Bone Gap by Laura Ruby Book Review

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Ruby, Laura. Bone Gap. HarperCollins Children’s Books: New York, NY. 2015. ISBN 978-0-06-231760-5.

Plot Summary

A young girl named Roza goes missing. However, the people of Bone Gap aren’t concerned. It’s not the first time, and they assume it won’t be the last. However, Finn O’Sullivan knows that she’s not just missing, but rather, was kidnapped. But no one believes him.

Critical Analysis

Characters: Bone Gap is very much driven by its characters. Our main character, Finn, defy stereotypes. He’s the prettiest boy in the town, but people think he’s strange. They call him names. An outcast, despite being beautiful, Finn sees people. He really sees them. He doesn’t base anything off of looks, as he knows looks can be deceiving. He’s in love with Petey, which no one believes, because why would someone so pretty love someone so ugly. I love that he truly does see others. He’s in love with Petey for who she is, not how she looks.

We see her characterization defying stereotypes with Roza as well. She’s beautiful. Stunning, really. The kind of beautiful that makes her the center of sometimes unwanted attention. But she’s headstrong and can take care of herself.

The only time we really see some stereotypes are with Petey. She’s not pretty. Her self worth has been mutilated by harsh words of others. She can’t see how Finn loves her. What she doesn’t understand is that it is her intelligence and independent spirit that Finn loves. And even though it’s a bit of  a stereotype, it’s not cliched at all. I think the author did a marvelous job writing her her characters.

They are all very well rounded and are a refreshing break from the constant stereotyping we see in young adult books.

Setting: Bone Gap is a town that is very mystical. The novel has a touch of magical realism to it, so you don’t really know where you are, but you know that there is something different about it. I thought she did a good job making this place mysterious and somewhat unsettling. It keeps you on the edge and keeps you from getting too comfortable.

Plot: It is very strange. It’s actually really really strange and I wasn’t entirely sure I would like it. It makes you question reality. You don’t always know everything, or anything. But the mystery keeps you going. You want to know what’s going on, why it’s going on, and how it will all end, so it keeps you hooked. But it’s still weird and can be for some people, a turn off.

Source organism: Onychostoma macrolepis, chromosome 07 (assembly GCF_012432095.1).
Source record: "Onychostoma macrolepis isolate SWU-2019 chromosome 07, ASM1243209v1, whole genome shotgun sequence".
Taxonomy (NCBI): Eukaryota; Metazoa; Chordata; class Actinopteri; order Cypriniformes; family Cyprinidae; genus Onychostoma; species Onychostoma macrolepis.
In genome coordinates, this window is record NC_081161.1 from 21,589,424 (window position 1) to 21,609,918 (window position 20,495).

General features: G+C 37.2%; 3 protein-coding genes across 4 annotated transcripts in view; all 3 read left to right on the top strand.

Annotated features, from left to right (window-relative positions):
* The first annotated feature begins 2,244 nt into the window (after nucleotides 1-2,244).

Theme: The biggest theme, and the main point of the novel is that we don’t see. We look, but we don’t see what’s beneath the surface, and that is very much true. How often do we judge people based on looks. On their clothes, their appearance, their houses, their cars, etc. How often do we judge situations without seeing the big picture? Always. This book is very much about slowing down and analyzing situations in a way you never have before. It’s about seeing people for who they are, not how they look. It’s a message our children desperately need to learn.

Style: Poetic language that flows beautifully is what really captivates an audience, and the author did just that. I loved how it was written and how it kept me pulled in every second I was reading. I wasn’t jerked in and out of the book, which, for the type of book it is, is rare.

Review Excerpts

From School Library Journal: “The author defies readers’ expectations at every turn. In this world, the evidence of one’s senses counts for little; appearances, even less. Heroism isn’t born of muscle, competence, and desire, but of the ability to look beyond the surface and embrace otherworldliness and kindred spirits. Sex happens, but almost incidentally. Evil happens, embodied in a timeless, nameless horror that survives on the mere idea of beauty. A powerful novel.”

From New York Times: “It’s a novel about actual changes in worldview, and all its science and myth and realism and magic are marshaled, finally, to answer crucial questions about empathy and difference, and the way we see people we love.”

From Booklist: “With rich characters, captivating world building, and a stunning secret at its heart, BONE GAP is utterly bewitching.”

Connections

Other books by Laura Ruby:

Bad Apple ISBN: 0061243337

Lily’s Ghosts ISBN: 0060518316

Good Girls ISBN: 0060882239

Other books like Bone Gap:

The Girl Who Could Silence the Wind by Meg Medina ISBN: 9780763664190

The Strange and Beautiful Sorrows of Ava Lanvender by Leslye Walton ISBN: 9780763665661

All Our Pretty Songs by Sarah McCurry ISBN:9781250027085

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Adrinna Davis

Hello there! Not much to me, I'm just your average author and librarian who is obsessed with Harry Potter, Doctor Who, Sherlock, Merlin, Divergent, ect... who is married with two kids. :) And now blogger. I love children's lit and want to share with you all the amazing books I find!

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